Avantone Mixcube mono 'grotbox'
The Avantone Mixcube is a modern reissue of the Auratone 5C. It’s a speaker designed to check how mixes will translate on cheap, mono playback systems – like a kitchen radio with poor FM signal. Just as the 5C was a common sight in studios back in its day, the Avantone Mixcube is now the industry standard for a ‘grotbox’ speaker. Although sometimes used in stereo, it’s more common to just see one; usually poorly placed on a desk or mixer bridge.
What does the Avantone Mixcube sound like?
The Avantone Mixcube sounds like the most expensive terrible speaker you’ll ever encounter. It has a steep roll-off around 80Hz, meaning it has very little low end. The highs are fairly cramped. It’s a very mid-rangey speaker.
But at the same time, it performs very well in that mid-range. Its transient response is surprisingly well-defined, offering a level of detail you don’t hear on actual cheap consumer speakers, that usually just turn music into sludge. So while it’s a highly frequency-restricted speaker that gives a good impression of how a mix will translate to radios, TVs, phones, and laptops, it still offers enough information for you to actually work with.
Why is the Avantone Mixcube useful?
The Avantone Mixcube is invaluable for a ‘real-world’ check. In the past, the Auratone 5C served to check how mixes would translate to radio, especially in mono. Nowadays, the Mixcube serves as a good proxy for built-in speakers on consumer devices like smartphones and laptops, as well as inexpensive earbuds with no bass response to speak of.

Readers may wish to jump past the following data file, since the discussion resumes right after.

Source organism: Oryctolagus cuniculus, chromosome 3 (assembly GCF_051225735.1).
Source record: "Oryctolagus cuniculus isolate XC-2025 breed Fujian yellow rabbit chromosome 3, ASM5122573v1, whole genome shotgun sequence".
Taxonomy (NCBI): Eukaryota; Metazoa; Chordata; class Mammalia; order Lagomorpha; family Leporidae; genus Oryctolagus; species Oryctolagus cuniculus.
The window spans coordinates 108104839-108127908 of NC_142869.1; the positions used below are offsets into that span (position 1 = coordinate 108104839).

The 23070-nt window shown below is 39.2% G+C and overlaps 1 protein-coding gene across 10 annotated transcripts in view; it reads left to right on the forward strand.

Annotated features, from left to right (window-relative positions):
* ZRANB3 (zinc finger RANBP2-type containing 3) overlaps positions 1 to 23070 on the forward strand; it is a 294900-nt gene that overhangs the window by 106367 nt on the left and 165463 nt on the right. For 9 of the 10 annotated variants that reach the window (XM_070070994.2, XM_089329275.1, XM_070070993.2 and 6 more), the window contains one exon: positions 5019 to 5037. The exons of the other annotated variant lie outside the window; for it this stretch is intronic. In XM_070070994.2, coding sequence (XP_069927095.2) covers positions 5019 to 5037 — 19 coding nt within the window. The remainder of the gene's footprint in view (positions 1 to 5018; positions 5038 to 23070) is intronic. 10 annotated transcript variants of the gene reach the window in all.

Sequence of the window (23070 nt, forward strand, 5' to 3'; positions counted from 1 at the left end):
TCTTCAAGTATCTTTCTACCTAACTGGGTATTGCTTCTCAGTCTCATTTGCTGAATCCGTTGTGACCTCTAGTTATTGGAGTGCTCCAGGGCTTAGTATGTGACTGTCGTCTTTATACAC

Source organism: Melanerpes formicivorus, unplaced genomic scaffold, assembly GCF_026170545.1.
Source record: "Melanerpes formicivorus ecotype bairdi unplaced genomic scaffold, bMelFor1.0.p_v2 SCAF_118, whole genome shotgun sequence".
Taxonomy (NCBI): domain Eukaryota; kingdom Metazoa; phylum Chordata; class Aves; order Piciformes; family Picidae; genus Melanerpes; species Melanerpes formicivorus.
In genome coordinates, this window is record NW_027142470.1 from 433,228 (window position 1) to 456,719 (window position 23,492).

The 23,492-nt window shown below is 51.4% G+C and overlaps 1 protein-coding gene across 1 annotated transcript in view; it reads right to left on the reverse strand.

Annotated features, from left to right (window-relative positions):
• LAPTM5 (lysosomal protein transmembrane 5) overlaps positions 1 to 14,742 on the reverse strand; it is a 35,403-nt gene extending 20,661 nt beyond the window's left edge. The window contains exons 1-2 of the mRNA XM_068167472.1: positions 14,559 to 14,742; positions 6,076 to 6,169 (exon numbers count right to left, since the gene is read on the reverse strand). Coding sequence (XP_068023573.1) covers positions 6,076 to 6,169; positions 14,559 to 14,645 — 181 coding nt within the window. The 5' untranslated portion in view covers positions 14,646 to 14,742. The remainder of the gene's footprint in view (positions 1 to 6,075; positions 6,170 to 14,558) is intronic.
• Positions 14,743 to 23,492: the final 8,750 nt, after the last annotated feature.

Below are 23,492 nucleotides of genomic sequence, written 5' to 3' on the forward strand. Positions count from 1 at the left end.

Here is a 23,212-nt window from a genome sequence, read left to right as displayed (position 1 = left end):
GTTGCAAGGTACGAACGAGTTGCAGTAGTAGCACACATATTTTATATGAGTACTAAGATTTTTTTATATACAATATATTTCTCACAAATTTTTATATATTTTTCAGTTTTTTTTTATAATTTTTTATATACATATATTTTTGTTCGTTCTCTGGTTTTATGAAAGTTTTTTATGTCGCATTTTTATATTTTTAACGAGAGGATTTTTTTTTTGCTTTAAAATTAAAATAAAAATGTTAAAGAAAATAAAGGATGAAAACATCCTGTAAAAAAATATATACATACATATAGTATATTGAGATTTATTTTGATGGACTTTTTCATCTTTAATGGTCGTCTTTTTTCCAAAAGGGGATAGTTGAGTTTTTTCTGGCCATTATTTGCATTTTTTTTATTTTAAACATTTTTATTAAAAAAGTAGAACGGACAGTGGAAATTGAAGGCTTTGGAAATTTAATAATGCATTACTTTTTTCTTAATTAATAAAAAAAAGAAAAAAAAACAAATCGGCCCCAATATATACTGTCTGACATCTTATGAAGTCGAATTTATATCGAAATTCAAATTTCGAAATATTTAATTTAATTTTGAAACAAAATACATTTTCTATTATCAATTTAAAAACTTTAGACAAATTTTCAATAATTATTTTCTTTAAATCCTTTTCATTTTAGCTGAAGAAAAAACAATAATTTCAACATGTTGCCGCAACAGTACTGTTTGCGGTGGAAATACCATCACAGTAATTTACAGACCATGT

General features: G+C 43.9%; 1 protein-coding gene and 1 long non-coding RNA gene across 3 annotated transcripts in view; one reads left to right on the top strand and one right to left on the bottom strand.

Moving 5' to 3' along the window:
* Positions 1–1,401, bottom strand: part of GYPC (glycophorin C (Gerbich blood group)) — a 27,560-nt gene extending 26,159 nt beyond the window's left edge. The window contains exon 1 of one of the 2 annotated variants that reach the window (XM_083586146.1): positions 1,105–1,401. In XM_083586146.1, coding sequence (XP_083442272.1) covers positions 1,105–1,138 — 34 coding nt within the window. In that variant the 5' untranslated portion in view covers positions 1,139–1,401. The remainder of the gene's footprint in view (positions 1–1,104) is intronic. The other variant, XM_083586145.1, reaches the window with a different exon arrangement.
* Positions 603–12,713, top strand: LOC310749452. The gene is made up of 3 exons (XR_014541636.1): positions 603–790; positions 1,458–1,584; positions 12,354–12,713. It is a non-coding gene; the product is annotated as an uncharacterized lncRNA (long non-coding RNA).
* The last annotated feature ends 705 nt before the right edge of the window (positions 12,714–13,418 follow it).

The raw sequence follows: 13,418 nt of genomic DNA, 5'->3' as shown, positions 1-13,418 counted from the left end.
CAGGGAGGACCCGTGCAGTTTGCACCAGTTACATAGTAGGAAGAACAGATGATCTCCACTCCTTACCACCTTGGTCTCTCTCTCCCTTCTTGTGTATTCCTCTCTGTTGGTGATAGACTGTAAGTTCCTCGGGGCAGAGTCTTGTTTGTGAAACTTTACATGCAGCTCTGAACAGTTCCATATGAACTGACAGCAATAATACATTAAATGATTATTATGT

And the rise of Bluetooth speakers has made mono a more important factor to consider than it had been for a while. As such, it’s common practice to start a mix on a Mixcube, getting it to work on the little speaker in mono before working up to bigger speakers. That way you can make sure you don’t have any parts that won’t come across on a single output, or any bass that won’t translate on smaller playback systems.
History of the Avantone Mixcube
There’s a famous story of the Auratone 5C that the Mixcube is based on. It’s said that Quincy Jones mixed 80% of Michael Jackson’s Thriller on a single Auratone 5C placed on a bookshelf behind him. It’s impossible to say how much that may have contributed to its success (at one time the highest selling record in history). But it certainly can’t have hurt to prioritise how it sounded on radios and boomboxes.
In the same way, if you want something to sound good on smartphone speakers, get it sounding right on a Mixcube. It’ll still sound terrible on a phone, but it’ll sound less terrible than if you hadn’t.